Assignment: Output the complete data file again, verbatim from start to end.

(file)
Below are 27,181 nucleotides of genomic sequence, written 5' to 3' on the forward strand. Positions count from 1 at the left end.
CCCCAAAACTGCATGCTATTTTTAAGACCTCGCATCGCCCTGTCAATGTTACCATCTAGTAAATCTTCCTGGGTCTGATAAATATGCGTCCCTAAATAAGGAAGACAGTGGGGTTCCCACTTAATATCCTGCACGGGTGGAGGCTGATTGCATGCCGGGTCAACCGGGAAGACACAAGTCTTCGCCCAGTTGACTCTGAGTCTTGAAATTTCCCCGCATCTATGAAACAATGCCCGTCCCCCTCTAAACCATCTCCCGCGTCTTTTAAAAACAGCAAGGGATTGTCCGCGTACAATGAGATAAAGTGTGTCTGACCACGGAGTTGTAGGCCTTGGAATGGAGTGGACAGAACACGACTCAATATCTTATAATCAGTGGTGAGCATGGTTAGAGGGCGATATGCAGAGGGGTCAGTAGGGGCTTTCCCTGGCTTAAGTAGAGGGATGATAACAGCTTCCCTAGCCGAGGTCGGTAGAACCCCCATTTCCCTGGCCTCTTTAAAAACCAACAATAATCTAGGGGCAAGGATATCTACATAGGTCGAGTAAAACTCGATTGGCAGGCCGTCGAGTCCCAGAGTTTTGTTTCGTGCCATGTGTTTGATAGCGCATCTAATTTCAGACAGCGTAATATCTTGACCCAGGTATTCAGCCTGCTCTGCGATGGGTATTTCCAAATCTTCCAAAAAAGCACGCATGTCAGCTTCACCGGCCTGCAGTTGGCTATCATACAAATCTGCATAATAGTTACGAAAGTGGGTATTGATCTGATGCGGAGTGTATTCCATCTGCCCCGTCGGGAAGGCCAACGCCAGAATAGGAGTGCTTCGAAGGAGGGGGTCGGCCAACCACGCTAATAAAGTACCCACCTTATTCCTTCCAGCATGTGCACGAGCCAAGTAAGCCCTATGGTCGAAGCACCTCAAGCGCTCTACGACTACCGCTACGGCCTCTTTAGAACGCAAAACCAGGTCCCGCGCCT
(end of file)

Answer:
Below are 27,181 nucleotides of genomic sequence, written 5' to 3' on the forward strand. Positions count from 1 at the left end.
CCCCAAAACTGCATGCTATTTTTAAGACCTCGCATCGCCCTGTCAATGTTACCATCTAGTAAATCTTCCTGGGTCTGATAAATATGCGTCCCTAAATAAGGAAGACAGTGGGGTTCCCACTTAATATCCTGCACGGGTGGAGGCTGATTGCATGCCGGGTCAACCGGGAAGACACAAGTCTTCGCCCAGTTGACTCTGAGTCTTGAAATTTCCCCGCATCTATGAAACAATGCCCGTCCCCCTCTAAACCATCTCCCGCGTCTTTTAAAAACAGCAAGGGATTGTCCGCGTACAATGAGATAAAGTGTGTCTGACCACGGAGTTGTAGGCCTTGGAATGGAGTGGACAGAACACGACTCAATATCTTATAATCAGTGGTGAGCATGGTTAGAGGGCGATATGCAGAGGGGTCAGTAGGGGCTTTCCCTGGCTTAAGTAGAGGGATGATAACAGCTTCCCTAGCCGAGGTCGGTAGAACCCCCATTTCCCTGGCCTCTTTAAAAACCAACAATAATCTAGGGGCAAGGATATCTACATAGGTCGAGTAAAACTCGATTGGCAGGCCGTCGAGTCCCAGAGTTTTGTTTCGTGCCATGTGTTTGATAGCGCATCTAATTTCAGACAGCGTAATATCTTGACCCAGGTATTCAGCCTGCTCTGCGATGGGTATTTCCAAATCTTCCAAAAAAGCACGCATGTCAGCTTCACCGGCCTGCAGTTGGCTATCATACAAATCTGCATAATAGTTACGAAAGTGGGTATTGATCTGATGCGGAGTGTATTCCATCTGCCCCGTCGGGAAGGCCAACGCCAGAATAGGAGTGCTTCGAAGGAGGGGGTCGGCCAACCACGCTAATAAAGTACCCACCTTATTCCTTCCAGCATGTGCACGAGCCAAGTAAGCCCTATGGTCGAAGCACCTCAAGCGCTCTACGACTACCGCTACGGCCTCTTTAGAACGCAAAACCAGGTCCCGCGCCT